James Lawrence King

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James Lawrence King
Senior District Judge United States District Court for the Southern District of Florida
Incumbent
Assumed office
December 20, 1992
Judge of the United States District Court for the Southern District of Florida
In office
October 19, 1970 – December 20, 1992
Nominated by Richard Nixon
Preceded by Newly Created Seat
Succeeded by Joan A. Lenard
Chief Judge of the United States District Court for the Southern District of Florida
In office
1984–1991
Preceded by Joe Oscar Eaton
Succeeded by Norman Charles Roettger, Jr.
Personal details
Born (1927-12-20) December 20, 1927 (age 86)
Miami, Florida

James Lawrence King (born December 20, 1927) is the senior United States federal judge in the U.S. District Court for the Southern District of Florida, and one of the longest serving federal judges in the entire United States.[1]

Born in Miami, Florida. He received a B.A. from the University of Florida in 1949 and an LL.B. from the University of Florida College of Law in 1953. There, he was a member of the law review and Phi Kappa Tau Fraternity.[2]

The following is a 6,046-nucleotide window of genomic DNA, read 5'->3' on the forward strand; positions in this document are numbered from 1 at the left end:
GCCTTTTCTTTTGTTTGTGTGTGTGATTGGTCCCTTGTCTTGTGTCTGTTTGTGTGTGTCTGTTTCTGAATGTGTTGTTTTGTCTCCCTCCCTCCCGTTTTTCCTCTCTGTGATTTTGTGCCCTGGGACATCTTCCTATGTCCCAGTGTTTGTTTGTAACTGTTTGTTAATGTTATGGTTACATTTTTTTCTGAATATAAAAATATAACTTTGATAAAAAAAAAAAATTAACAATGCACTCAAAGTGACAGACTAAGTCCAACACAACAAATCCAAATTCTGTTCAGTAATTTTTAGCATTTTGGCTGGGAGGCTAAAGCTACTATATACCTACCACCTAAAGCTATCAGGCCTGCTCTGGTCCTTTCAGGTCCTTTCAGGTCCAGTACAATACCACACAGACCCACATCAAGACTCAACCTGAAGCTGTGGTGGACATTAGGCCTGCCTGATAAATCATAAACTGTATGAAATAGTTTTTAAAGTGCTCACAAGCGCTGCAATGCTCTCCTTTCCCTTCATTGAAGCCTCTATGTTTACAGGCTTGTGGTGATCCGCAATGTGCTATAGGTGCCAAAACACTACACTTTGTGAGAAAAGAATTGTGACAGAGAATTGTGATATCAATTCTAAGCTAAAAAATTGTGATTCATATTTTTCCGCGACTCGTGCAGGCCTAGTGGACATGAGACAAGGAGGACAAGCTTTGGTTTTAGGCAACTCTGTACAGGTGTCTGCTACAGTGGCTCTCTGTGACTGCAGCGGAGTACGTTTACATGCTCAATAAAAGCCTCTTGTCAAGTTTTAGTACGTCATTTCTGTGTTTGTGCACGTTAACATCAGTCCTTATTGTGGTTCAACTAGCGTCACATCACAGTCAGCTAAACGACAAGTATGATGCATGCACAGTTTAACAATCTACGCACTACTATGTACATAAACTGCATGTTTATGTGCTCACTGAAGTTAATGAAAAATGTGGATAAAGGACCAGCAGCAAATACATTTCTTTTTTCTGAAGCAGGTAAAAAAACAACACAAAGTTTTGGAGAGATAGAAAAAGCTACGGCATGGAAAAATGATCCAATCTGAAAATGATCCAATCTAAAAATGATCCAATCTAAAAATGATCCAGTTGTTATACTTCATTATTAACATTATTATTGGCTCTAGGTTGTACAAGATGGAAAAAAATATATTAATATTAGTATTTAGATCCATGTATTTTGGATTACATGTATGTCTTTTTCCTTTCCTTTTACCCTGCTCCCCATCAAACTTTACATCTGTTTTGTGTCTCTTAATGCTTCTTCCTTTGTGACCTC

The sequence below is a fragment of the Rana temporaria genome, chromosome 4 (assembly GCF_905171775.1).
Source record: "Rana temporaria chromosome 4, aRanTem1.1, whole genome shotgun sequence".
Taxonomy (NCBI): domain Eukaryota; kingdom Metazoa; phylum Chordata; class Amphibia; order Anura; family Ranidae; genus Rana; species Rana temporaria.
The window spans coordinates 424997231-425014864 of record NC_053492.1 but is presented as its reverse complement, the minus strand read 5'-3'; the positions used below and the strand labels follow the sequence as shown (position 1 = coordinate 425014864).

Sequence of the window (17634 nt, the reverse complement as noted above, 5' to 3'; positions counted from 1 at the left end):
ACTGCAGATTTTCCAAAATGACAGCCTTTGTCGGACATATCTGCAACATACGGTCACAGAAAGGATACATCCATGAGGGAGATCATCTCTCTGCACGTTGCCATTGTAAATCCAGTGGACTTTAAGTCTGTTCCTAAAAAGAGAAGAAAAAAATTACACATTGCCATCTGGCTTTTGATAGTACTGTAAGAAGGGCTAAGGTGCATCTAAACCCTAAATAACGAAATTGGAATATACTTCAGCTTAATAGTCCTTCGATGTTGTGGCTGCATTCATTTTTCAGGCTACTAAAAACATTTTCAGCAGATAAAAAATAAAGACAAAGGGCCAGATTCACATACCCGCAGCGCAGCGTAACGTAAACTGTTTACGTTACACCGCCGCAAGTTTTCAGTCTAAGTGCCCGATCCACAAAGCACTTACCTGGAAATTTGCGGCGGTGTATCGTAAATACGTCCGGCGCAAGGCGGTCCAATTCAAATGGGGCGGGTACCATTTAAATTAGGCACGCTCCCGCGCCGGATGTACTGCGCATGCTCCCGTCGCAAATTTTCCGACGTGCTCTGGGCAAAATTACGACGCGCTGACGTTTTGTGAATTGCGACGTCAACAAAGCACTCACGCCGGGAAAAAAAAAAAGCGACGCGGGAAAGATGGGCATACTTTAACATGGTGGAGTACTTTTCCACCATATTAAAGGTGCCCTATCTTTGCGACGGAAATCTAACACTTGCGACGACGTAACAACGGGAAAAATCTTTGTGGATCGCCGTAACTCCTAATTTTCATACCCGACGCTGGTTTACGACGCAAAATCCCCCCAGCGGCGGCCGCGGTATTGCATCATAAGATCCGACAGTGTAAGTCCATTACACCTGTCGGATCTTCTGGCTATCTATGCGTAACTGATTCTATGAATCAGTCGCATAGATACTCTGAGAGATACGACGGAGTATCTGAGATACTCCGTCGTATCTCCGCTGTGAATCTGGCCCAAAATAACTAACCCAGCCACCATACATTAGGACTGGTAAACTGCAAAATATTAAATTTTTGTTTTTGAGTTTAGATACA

King served in the United States Air Force from 1953 to 1955 and was in a private law practice in Miami, Florida from 1953 until 1964 when he became a member of the Florida Board of Regents. From 1964 until 1970, he was a circuit judge in the 11th Judicial Court of Florida. In 1965, he was an associate justice of the Florida Supreme Court and was an associate justice of the Third District Court of Appeals of Florida in 1966 and 1967.

On October 7, 1970, King was nominated by President Richard Nixon to a new seat on the United States District Court for the Southern District of Florida. Although King was a lifelong Democrat, the Republican Nixon was forced to agree to appoint King as a precondition to other nominees' approval by the Senate. King was confirmed by the United States Senate on October 13, 1970, and received his commission on October 19, 1970. He served as chief judge of the district from 1984 to 1991, assuming senior status on December 20, 1992. On April 30, 1996, the U.S. Congress renamed the United States Courthouse in Miami the James Lawrence King Federal Justice Building.

King has presided over some remarkable cases during his tenure. In 1981, he overruled the State of Florida in determining that treasure hunter Mel Fisher was the rightful owner of treasure salvaged from the 1715 wreck of a Spanish galleon, in the Cobb Coin case. In 1999 he ruled that relatives of the Brothers to the Rescue pilots shot down by the Cuban Air Force could sue Cuba for wrongful death. He also dismissed challenges to Florida's felony disenfranchisement law and Florida's prohibition against homosexual adoption. King was ultimately affirmed by the Eleventh Circuit in both cases.

References[edit]

  1. ^ [1].
  2. ^ [2].
Legal offices
Preceded by
Newly created seat
Judge of the U.S. District Court for the Southern District of Florida
1970 – 1992
Succeeded by
Joan A. Lenard
Preceded by
Joe Oscar Eaton
Chief Judge of the U.S. District Court for the Southern District of Florida
1984 – 1991
Succeeded by
Norman Charles Roettger, Jr.